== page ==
- Never put your account number on the outside of an envelope or on a postcard.
- Always be cautious about disclosing your account number on the telephone unless you know the person you’re dealing with represents a reputable company.
- Carry only the cards you expect to use to minimize the damage of a potential loss or theft.
- Always report lost or stolen credit cards, charge cards, and debit cards to the card issuers as soon as possible. Follow up with a letter that includes your account number, when you noticed the card was missing, and when you first reported the loss.
For more information, visit the Federal Reserve’s Consumer Guide to Credit Cards
Follow these guidelines to avoid credit card debt and create good credit at the same time.
- Know your financial means and limits, and don't go beyond them. Only charge items that you know you can pay off each month.
- If you already carry a balance, pay more than the minimum payment (or the most you can afford) to bring down your principal balance. Try to keep your balance as low as possible.
- Shop around before accepting a credit card offer.
- Compare APRs. They range from 7.99% to 30.25%.
- Carry only 1 or 2 major credit cards and avoid using your full credit limit.
- Read the fine print and disclosures.
- If you are making payments on several credit cards, try to consolidate them into a single card with a low APR. Alternatively, you should pay off the card with the highest interest rate first.
Here are some other credit card problems to avoid:
- Balance transfer fees
A 3% charge is not uncommon for transferring the balance on your old credit card to a new one, usually to get a lower interest rate. For every $1,000, it would cost you $30. Transfer $10,000 and you could pay $300. Look for a cap. Even with a cap, you might pay $75 or more. Decide if it's worth it to transfer your funds and pay a fee in order to get a lower rate. If you don't, you might lose money.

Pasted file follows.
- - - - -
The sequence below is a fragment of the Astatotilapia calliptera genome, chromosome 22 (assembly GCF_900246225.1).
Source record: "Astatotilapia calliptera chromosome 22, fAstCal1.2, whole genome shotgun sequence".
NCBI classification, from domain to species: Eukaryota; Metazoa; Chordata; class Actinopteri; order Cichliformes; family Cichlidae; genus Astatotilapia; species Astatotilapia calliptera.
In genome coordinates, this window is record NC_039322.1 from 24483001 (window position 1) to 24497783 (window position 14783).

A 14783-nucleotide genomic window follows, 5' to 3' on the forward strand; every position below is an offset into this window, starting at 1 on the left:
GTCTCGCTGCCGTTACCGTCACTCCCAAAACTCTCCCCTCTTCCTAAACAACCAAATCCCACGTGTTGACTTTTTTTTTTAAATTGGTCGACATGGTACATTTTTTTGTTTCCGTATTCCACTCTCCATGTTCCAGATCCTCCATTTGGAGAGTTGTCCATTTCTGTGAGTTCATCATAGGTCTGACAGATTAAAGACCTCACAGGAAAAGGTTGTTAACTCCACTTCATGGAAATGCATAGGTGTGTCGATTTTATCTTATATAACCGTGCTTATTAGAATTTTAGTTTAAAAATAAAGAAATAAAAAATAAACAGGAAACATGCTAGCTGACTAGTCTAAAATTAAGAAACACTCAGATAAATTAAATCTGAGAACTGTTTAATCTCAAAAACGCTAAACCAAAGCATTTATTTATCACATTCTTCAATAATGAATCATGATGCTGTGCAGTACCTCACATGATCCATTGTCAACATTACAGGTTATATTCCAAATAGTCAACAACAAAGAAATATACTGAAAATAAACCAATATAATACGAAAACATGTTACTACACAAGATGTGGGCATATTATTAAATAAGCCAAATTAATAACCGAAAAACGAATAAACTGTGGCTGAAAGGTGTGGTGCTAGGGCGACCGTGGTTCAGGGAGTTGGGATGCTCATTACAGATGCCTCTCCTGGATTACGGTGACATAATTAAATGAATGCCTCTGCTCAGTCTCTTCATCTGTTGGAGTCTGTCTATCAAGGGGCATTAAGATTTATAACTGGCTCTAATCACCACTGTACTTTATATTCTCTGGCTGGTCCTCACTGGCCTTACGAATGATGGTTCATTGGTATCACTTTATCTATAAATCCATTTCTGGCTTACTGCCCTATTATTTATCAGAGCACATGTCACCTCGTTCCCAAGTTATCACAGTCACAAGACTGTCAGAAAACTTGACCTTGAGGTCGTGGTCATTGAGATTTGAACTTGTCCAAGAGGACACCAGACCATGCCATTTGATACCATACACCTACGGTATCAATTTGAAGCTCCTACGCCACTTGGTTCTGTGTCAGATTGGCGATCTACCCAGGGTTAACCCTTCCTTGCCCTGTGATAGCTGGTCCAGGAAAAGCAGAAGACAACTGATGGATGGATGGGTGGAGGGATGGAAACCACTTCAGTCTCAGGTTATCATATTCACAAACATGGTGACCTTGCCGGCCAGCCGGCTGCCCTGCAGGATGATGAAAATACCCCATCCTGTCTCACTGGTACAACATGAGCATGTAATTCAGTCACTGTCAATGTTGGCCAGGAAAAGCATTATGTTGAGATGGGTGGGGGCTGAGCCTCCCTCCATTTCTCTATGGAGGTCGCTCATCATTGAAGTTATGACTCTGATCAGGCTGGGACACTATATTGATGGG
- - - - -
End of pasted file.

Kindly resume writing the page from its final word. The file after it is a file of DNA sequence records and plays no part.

- Late payment fees
Late payment fees could run as high as $39. Some cards have a sliding scale, and for any balance over $1,000, you're charged the highest fee.
- Annual fees
These fees can be as high as $500, often for a rewards program. But many cards promote "No annual fee" to distract you from their other fees. Choose a card with a fee structure that is right for your circumstances.
- Transaction fees
These fees can be up to 5% for cash advances. Want a quick $100 from an ATM? Watch out for a $10 minimum charge. Read the agreement. And remember, cash advances usually come at a higher interest rate.
- Over-the-credit limit fee
These can be up to $39. Again, there's often a sliding scale.
- Travel penalty
If you charge purchases outside the United States, your credit card company may add a 1% currency exchange fee. Some credit unions and banks tack on an additional 2 percent. Know before you go.
- Why reading the fine print matters.
Penalty fees alone average $113 per year for every American household, but jumps in the interest rate can cost you thousands of dollars over the years.